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Undergraduate: Political Science

  • Program Overview

    Political Science (POL)

    Political Science is the study of how societies make collective decisions through politics and government. It is subdivided into the following areas: American politics (study of American institutions and practices); comparative politics (study of foreign governments); international relations (study of war, international organization, and foreign policies); political theory (study of the bases of legitimate political authority); political behavior (study of why people vote and act as they do in political matters); and public policy (study of organizational decision-making and the consequences of government action).

    The objective of the Political Science major is to give the student a general introduction to all the major subfields of the discipline and an in-depth exposure to one or two of them. Students study not only the major literature of the subfields, but also learn research methods and become familiar with ongoing research. Internships in Long Island, Albany, and Washington offer selected students the opportunity to gain practical experience.

    The Political Science major provides a strong liberal arts background for students who may enter such fields as journalism, business, public administration, social welfare, teaching, and law. Those who graduate from law school go on to work in law firms, in businesses, and in government agencies at all levels. Most Political Science majors who apply to law school are admitted, many of them to top-ranking institutions. Some Political Science majors attend graduate school in the field, leading to careers as teachers and researchers of politics at colleges and universities.

  • Degrees and Requirements

    Requirements for the Major and Minor in Political Science (POL)

    Requirements for the Major in Political Science (POL)

    The major in Political Science leads to the Bachelor of Arts degree. All political science courses numbered 200 or higher offered for the major must be passed with a letter grade of C or higher.

    Completion of the major requires 42 credits.

    A. Study Within the Area of the Major

    • Required courses: (9 credits)
      • POL 101 World Politics
      • POL 102 American Government or POL 105 Honors American Government
      • POL 103 Comparative Politics
        Note: Above courses must be taken for a letter grade and passed with a grade of C or higher in order to be counted toward completion of the major requirements.
    • Political Science electives: (24 credits)
      • All must be selected from courses numbered 200 or above (excluding POL 201), and at least 12 credits must be from courses numbered 300 or above. At least 12 of these 24 credits must be selected from courses in one of the programs of study listed below. No more than six credits from courses with Satisfactory/Unsatisfactory grading may be applied. EST 356 may substitute for one of the elective upper-division courses.
      • At least twelve credits must be taken in courses offered by the Political Science Department at Stony Brook or cross-listed by the Department. Only transfer courses with a grade of C or higher may be accepted toward the major.

    B. Study in Related Areas (6 credits)

    Two courses numbered 300 or higher, offered by another department (and not crosslisted with a political science course or included as a philosophy course in the political theory/philosophy program of study) in subjects directly related to the chosen program of study. Courses taken at another institution may be used to satisfy this requirement if they were passed with a grade of C or higher.

    C. Methodology Requirement

    Majors must demonstrate competence in appropriate social science methodology by passing POL 201 Introduction to Statistical Methods in Political Science with a grade of C or higher or another statistics course approved by the Department. The Department suggests that students fulfill this requirement no later than the beginning of their junior year. A course taken to fulfill the methodology requirement may not count toward fulfilling any other major requirement.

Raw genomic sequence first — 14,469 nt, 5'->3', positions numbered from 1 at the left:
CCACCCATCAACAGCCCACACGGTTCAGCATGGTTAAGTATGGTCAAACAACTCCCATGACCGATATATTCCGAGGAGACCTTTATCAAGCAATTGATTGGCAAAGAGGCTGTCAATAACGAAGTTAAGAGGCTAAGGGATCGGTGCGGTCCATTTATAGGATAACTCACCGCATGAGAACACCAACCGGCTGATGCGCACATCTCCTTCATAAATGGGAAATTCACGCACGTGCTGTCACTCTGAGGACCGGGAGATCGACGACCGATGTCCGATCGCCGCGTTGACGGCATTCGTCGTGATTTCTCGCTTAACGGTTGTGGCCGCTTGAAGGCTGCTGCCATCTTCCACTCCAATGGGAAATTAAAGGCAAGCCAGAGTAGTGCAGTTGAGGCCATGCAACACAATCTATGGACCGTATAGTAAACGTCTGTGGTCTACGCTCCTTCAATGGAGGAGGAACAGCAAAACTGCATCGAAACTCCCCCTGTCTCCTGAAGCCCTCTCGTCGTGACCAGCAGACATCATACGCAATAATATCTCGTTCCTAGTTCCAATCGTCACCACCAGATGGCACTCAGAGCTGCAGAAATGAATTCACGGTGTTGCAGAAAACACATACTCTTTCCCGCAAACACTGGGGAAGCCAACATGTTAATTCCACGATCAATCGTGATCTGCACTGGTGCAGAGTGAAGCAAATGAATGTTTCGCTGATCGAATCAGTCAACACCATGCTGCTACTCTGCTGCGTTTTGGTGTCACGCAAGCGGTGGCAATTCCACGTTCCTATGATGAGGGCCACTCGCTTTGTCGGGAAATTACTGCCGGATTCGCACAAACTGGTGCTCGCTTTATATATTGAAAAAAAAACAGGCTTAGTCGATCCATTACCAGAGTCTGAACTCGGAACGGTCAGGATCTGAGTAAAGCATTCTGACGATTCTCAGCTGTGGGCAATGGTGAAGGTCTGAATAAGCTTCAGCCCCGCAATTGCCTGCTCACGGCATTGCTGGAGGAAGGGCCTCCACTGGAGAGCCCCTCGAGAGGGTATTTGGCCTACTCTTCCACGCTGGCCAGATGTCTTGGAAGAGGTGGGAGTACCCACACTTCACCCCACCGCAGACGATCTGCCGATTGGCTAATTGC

D. Upper-Division Writing Requirement

    Political science majors must enroll in the 0-credit POL 459 course to meet the Stony Brook Curriculum’s WRTD learning objective. They may choose to have their writing evaluated in one of two methods:
     
    Method I: Students may submit to the department’s director of undergraduate studies a portfolio of papers written for upper-division courses in political science or related disciplines at Stony Brook, totaling 15 pages.  The copies of the papers should be those that include the grade and summary comments by the instructor.  Submit the portfolio along with the form available at the main office and filled out by the student. The director of undergraduate studies will evaluate the portfolio and inform the student of the evaluation. If the writing quality is judged unsatisfactory, the student should consult with the director of undergraduate studies about further steps. 
     
    Method II: Students may ask the instructor of an upper-division political science course at Stony Brook to evaluate papers written for that course, totaling 15 pages.  To do so, students must give the course instructor the form available at the main office and filled out by the student. The instructor will inform the student of the evaluation and submit the form with the evaluation to the director of undergraduate studies. If the evaluation is unsatisfactory, the student should either consult with the instructor or the director of undergraduate studies about further steps.

    Students should consult with the department advisor to ensure that their plan for completing the Upper Division Writing Requirement is consistent with university graduation requirements for General Education.  Students completing the Stony Brook Curriculum (SBC) must complete a course that satisfies the "Write Effectively within One's Discipline" (WRTD) learning objective to graduate.  The Upper Division Writing Requirement is consistent in most cases with the SBC learning outcomes for WRTD.

    Note:
    Students must take four 300-level courses in one of the following programs of study within the major:
    1. Comparative Politics and International Relations;
    2. American Government, Law, and Public Policy;
    3. Political Behavior and Political Psychology;
    4. Political Theory/Philosophy.

    Programs of Study

    Comparative Politics and International Relations

    EST 356, POL 214, 216, 305, 307, 308, 309, 310, 311, 313, 334, 336, 337, 338, 339, 340, 350, 357, 372, 374, 411, 412. Also 287, 390, 391, 401, 402, 403, 404, 447, 487, and 495 when the topic is appropriate. 

    American Government, Law, and Public Policy

    POL 317, 318, 319, 320, 322, 323, 324, 325, 327, 328, 330, 332, 333, 336, 344, 347, 350, 351, 352, 353, 359, 365, 366, 367, 368, 434. Also 287, 390, 391, 401, 402, 403, 404, 447, 487, and 495 when the topic is applicable.